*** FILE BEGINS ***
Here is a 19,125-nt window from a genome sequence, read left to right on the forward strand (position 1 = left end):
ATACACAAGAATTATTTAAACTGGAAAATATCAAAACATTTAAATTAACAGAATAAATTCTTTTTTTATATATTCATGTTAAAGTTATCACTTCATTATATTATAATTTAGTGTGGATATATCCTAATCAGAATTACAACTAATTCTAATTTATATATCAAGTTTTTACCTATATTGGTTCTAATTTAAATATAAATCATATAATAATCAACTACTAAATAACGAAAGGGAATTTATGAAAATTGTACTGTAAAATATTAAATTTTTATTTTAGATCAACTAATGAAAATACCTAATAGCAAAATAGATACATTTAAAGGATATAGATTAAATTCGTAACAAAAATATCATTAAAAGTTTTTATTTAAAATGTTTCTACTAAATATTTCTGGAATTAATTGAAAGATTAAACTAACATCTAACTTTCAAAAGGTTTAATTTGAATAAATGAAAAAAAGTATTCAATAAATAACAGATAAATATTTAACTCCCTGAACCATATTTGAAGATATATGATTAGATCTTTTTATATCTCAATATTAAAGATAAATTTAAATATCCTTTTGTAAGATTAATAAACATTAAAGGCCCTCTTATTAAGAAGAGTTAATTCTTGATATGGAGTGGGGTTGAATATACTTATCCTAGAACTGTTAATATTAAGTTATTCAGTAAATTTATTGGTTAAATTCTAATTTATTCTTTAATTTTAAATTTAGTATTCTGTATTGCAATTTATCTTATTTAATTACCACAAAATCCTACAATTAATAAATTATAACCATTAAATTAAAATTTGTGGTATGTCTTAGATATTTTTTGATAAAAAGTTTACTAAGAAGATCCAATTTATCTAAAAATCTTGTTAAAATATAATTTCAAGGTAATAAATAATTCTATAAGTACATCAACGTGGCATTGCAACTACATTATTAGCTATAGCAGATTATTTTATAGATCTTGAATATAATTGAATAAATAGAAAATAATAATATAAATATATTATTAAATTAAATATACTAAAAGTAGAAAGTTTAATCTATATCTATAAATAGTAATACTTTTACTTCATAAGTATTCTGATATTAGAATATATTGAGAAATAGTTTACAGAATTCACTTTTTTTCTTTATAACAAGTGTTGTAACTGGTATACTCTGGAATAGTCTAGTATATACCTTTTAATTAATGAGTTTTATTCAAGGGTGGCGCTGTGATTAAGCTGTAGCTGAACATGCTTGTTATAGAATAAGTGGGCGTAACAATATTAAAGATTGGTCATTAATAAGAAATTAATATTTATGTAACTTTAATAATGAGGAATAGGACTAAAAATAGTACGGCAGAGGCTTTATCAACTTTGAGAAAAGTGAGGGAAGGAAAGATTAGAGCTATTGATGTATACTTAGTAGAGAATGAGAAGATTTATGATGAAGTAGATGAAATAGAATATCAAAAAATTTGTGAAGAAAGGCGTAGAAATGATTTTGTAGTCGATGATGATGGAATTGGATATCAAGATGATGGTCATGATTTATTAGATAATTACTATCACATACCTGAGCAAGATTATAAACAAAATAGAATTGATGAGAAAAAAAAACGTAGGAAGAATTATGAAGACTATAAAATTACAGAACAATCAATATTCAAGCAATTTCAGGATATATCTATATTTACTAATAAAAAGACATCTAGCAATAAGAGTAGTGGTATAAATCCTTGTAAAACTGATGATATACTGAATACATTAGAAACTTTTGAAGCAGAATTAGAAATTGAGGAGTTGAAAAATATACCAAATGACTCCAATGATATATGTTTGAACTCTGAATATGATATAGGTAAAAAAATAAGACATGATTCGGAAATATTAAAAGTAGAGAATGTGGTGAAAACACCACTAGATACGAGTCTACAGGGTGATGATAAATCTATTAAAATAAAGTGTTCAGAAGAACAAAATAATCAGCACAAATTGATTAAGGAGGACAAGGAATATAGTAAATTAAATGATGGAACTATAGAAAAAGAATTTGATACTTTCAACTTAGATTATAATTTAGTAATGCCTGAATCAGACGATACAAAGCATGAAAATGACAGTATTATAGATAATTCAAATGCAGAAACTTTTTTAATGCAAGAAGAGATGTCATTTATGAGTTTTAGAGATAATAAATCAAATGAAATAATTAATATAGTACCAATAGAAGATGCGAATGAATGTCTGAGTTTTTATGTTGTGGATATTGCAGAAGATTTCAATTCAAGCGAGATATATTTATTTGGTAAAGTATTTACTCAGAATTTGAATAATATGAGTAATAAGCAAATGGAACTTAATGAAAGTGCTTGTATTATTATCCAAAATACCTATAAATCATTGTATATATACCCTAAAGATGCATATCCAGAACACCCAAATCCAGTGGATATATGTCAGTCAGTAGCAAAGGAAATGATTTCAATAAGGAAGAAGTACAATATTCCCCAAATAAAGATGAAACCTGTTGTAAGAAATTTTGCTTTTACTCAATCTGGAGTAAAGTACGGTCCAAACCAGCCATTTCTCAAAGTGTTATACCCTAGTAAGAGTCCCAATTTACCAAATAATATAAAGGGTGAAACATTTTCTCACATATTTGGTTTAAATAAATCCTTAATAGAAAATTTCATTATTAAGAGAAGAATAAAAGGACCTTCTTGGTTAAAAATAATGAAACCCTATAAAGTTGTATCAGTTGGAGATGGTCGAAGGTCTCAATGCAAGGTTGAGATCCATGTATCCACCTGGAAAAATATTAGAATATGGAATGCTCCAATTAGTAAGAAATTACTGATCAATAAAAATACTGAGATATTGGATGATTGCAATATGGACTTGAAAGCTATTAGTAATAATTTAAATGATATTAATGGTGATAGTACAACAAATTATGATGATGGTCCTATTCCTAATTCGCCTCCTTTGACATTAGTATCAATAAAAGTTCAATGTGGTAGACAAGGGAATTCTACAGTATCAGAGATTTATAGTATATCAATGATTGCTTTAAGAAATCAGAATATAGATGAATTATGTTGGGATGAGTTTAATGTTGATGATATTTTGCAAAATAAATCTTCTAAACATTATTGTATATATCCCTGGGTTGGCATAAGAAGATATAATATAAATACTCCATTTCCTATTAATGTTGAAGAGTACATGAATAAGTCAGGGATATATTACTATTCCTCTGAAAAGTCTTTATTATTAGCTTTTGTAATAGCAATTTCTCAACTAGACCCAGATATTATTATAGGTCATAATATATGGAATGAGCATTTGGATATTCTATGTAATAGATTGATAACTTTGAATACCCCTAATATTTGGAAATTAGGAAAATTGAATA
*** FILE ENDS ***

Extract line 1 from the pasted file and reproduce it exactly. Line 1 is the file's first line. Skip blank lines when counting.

Here is a 19,125-nt window from a genome sequence, read left to right on the forward strand (position 1 = left end):